The chain of events Karen initiates proves once more that words can kill in fiction and for real. And Dobson’s sparkling...

COLD AND PURE AND VERY DEAD

Irritated by condescending New York Times reporter Martin Katz, Prof. Karen Pelletier (The Raven and the Nightingale, 1999, etc.) flippantly responds to his “best novel of the century” question by naming Oblivion Falls, a notorious 1950s page-turner (think Peyton Place). Katz’s sensational article on Karen’s contrary choice of the steamy novel that had been banned in Boston results in its return to best-seller lists and Katz’s murder—seemingly at the hands of Mildred Deakin, the author who had vanished soon after her famous book’s publication. Why Deakin turned from New York’s glitterati to settle down as obscure goat farmer Milly Finch raises questions about life and literature, past and present. Karen’s own working-class background is mirrored in Oblivion Falls, still ridiculed as too cozily feminine by the hard-boiled, gray-haired literary establishment. Dobson’s hilarious send-up of the steaming male thrillers celebrated by these eminences exposes the heroic adventures they love as sappy (albeit virile) and less earthy than the women’s fiction they scorn. Meantime, Karen wonders whether Enfield College visiting writer Jake Fenton—author of hypermasculine adventure tales she’s seen huddling with both older male critics Deakin would have known in the 1950s and with the definitely nonacademic Lolita Lapierre—isn’t a little too interested in the revival of Oblivion Falls.

The chain of events Karen initiates proves once more that words can kill in fiction and for real. And Dobson’s sparkling tale lures readers through enough bait-and-switch red herrings to guarantee a riveting curiosity about who’s who.

Pub Date: Dec. 26, 2000

ISBN: 0-385-49340-1

Page Count: 288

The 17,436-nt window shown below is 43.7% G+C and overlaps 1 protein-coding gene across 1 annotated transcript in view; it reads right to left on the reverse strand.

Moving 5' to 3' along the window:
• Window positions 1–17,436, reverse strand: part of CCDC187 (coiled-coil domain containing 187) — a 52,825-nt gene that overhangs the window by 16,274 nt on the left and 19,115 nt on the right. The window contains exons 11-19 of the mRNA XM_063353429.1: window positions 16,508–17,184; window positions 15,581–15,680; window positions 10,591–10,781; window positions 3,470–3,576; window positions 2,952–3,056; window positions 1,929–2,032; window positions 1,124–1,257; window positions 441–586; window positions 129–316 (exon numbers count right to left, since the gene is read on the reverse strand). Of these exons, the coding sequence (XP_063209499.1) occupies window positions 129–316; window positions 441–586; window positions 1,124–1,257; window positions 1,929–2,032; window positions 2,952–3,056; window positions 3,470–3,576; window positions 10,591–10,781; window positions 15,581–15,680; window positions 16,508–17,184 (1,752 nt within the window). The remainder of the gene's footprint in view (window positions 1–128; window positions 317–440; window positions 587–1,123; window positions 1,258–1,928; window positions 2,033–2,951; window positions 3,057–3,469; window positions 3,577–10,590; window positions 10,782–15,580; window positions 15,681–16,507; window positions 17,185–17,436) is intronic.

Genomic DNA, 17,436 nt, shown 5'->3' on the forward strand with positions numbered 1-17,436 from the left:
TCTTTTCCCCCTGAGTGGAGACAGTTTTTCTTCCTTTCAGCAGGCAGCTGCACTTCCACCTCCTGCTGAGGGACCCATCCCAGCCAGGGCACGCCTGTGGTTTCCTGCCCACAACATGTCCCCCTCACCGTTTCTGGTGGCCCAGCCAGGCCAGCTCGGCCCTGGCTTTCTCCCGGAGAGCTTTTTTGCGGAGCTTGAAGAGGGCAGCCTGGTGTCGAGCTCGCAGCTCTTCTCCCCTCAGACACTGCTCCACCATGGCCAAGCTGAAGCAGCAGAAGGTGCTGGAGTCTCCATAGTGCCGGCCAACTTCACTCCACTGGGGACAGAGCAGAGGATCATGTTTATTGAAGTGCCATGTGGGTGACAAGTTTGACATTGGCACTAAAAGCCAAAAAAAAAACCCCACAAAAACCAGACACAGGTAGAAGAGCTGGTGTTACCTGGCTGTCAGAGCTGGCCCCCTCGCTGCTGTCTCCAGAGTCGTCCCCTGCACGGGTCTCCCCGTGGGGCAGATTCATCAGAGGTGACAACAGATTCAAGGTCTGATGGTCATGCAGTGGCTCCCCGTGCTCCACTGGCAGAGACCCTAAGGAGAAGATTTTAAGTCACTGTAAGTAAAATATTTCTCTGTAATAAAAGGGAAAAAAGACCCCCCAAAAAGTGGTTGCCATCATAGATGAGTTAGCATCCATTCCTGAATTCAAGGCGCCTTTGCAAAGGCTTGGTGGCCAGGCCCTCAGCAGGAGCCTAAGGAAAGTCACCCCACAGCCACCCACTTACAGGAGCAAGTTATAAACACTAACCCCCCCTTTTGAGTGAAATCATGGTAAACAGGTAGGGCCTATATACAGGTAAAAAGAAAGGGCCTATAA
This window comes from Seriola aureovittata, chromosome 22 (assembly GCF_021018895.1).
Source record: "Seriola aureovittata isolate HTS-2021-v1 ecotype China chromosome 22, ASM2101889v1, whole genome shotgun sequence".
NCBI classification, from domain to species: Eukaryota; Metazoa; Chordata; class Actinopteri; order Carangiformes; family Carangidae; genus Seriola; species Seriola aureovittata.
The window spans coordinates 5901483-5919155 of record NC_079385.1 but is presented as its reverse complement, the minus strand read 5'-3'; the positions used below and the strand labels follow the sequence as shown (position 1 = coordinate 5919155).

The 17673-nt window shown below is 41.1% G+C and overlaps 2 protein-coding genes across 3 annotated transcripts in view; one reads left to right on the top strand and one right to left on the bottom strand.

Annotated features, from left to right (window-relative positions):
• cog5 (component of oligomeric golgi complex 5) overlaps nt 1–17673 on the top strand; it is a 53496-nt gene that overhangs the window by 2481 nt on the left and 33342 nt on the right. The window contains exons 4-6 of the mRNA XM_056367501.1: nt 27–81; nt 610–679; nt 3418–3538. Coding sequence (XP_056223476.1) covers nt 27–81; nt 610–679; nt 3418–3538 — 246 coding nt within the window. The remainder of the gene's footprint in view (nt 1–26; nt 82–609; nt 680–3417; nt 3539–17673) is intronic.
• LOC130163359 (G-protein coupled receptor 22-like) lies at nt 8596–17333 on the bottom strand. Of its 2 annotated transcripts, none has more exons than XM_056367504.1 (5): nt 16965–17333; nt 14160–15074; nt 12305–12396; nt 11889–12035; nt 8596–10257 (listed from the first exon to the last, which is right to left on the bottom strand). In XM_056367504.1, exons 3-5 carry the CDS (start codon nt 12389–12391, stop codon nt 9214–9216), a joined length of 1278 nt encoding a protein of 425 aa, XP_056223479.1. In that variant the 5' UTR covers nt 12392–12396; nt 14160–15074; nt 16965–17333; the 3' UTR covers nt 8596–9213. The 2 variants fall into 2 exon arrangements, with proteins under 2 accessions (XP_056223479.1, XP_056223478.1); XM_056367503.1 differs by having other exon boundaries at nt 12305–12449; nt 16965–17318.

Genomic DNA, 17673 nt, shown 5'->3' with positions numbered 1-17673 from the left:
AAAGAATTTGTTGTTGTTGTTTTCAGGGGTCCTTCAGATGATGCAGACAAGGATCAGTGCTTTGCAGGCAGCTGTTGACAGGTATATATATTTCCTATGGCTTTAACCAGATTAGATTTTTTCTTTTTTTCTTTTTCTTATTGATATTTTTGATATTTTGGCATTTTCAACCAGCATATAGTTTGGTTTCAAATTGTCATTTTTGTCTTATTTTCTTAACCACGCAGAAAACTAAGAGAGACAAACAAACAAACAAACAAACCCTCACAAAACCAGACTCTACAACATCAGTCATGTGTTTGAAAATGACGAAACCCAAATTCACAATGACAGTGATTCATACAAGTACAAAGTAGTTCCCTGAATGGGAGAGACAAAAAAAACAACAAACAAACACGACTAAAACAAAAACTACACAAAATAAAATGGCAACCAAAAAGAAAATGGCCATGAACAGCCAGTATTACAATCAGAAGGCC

Publisher: Doubleday

Review Posted Online: May 20, 2010

Kirkus Reviews Issue: Nov. 15, 2000

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Proficient but eminently predictable. Amid all the time shifts and embedded backstories, the most surprising feature is how...

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THE A LIST

A convicted killer’s list of five people he wants dead runs the gamut from the wife he’s already had murdered to franchise heroine Ali Reynolds.

Back in the day, women came from all over to consult Santa Clarita fertility specialist Dr. Edward Gilchrist. Many of them left his care happily pregnant, never dreaming that the father of the babies they carried was none other than the physician himself, who donated his own sperm rather than that of the handsome, athletic, disease-free men pictured in his scrapbook. When Alexandra Munsey’s son, Evan, is laid low by the kidney disease he’s inherited from his biological father and she returns to Gilchrist in search of the donor’s medical records, the roof begins to fall in on him. By the time it’s done falling, he’s serving a life sentence in Folsom Prison for commissioning the death of his wife, Dawn, the former nurse and sometime egg donor who’d turned on him. With nothing left to lose, Gilchrist tattoos himself with the initials of five people he blames for his fall: Dawn; Leo Manuel Aurelio, the hit man he’d hired to dispose of her; Kaitlyn Todd, the nurse/receptionist who took Dawn’s place; Alex Munsey, whose search for records upset his apple cart; and Ali Reynolds, the TV reporter who’d helped put Alex in touch with the dozen other women who formed the Progeny Project because their children looked just like hers. No matter that Ali’s been out of both California and the news business for years; Gilchrist and his enablers know that revenge can’t possibly be served too cold. Wonder how far down that list they’ll get before Ali, aided once more by Frigg, the methodical but loose-cannon AI first introduced in Duel to the Death (2018), turns on them?